Very rarely will children approach their parents and say, "Teach me how to study."  However, it would probably help a few parents if they did since many parents tell their children to study, but don't teach them how to study.  

Teach Me How to Study

There are not many skills one can learn in life as important as learning how to study.  Learning how one studies and learns best will allow a person to perform to the best of their ability in this very competitive world.  Life is full of tests and other instances when we must quickly learn information.  Effective study habits help people learn quicker and perform better on tests, which generally leads to more opportunities and greater achievements in life. 

Developing effective study habits requires one to experiment with different study techniques to see how one learns best, and then to rely on those same techniques each time one studies.  Eventually, those techniques become  habits, and the individual has developed a disciplined, effective way to learn.  Different techniques work for different people, so there is no one size fits all.  However, regardless of whether your child literally says the words "Teach me how to study" to you or not, take the initiative and help them try some of the below more commonly used techniques.

Effective Study Techniques

Determine which areas you are strongest in and which areas will require the most work.  Allocate more of your studying time to the areas where you are weakest and less time to sections you are comfortable with.

Take notes as you go through the material to highlight important concepts or problem areas.  Revisit these notes and highlights when you review.  See if you can explain important or difficult concepts to another person.  If you can’t explain the concept to another person you likely do not fully understand it.

Go through as many practice problems as possible in order to constantly gauge your understanding and retention.  When you get a problem wrong, read the solution.  If you still don’t understand the concept, then go back over the material until you do.  Practice problems will also give you an idea of the level of complexity tested on the exams, how long an average problem takes to solve, and the format of questions.  Your test taking and problem solving abilities will improve with practice.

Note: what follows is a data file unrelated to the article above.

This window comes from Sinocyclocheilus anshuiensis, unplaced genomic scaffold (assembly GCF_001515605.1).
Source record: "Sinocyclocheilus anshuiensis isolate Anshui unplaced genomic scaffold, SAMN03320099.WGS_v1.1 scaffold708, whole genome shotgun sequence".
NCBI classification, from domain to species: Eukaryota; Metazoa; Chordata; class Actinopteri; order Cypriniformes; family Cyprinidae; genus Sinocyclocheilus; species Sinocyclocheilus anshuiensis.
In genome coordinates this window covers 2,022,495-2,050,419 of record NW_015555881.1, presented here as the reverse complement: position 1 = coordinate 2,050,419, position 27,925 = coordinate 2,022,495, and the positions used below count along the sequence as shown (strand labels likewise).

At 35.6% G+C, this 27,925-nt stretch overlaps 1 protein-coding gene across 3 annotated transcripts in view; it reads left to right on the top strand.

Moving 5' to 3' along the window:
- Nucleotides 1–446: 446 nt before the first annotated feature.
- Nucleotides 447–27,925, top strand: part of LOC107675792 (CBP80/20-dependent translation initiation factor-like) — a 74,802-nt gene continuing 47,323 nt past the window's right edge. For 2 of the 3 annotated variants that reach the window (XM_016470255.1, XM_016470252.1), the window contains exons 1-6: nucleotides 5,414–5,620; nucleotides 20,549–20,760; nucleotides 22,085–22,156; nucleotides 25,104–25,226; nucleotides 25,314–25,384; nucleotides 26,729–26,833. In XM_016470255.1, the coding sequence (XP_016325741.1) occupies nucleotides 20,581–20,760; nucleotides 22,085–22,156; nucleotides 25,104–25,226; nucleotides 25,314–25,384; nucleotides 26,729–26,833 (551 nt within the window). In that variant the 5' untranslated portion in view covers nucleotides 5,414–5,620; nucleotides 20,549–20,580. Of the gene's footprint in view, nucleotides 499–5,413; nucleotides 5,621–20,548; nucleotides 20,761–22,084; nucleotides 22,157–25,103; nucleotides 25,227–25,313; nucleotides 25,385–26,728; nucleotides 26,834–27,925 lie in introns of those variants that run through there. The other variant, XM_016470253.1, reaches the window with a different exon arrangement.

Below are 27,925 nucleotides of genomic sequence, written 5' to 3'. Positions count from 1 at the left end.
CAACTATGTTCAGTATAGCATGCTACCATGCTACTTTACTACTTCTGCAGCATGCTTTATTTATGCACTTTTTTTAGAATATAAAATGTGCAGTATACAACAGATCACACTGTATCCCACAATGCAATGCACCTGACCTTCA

Try learning through different mediums.  Some people learn best by reading.  Others may learn better by listening, watching, or writing the materials down.  The more ways you are exposed to the material and the more senses you use the better.   

Use acronyms, mnemonic devices, or songs to help you memorize the material.  Memory aids can work wonders on an exam.

Remember that your brain will be sharper and you will be a better learner if you live a healthy lifestyle.  Exercise, get enough sleep, avoid caffeine, tobacco and alcohol, and eat healthy to make sure that you are at your best while studying.

Additional Learning Resources

Developing effective study habits is an important skill to learn in life.  Learning this at a young age has been a great blessing in my life as I have had to study and prepare for numerous exams.  Many students that do poorly in school are not dumb, they just haven’t figured out how they learn best and haven’t developed disciplined study habits.  Parents can be a great resource to their children in helping them realize what the underlying issue is and work to resolve it, without waiting for a literal request to "Teach me how to study" that will never come.

Fortunately there are a number of great books available on Amazon and in bookstores that discuss this in much greater depth than an article can.  You might take a look at Learning to Learn: Strengthening Study Skills and Brain Power, or one of the other great books available on the subject.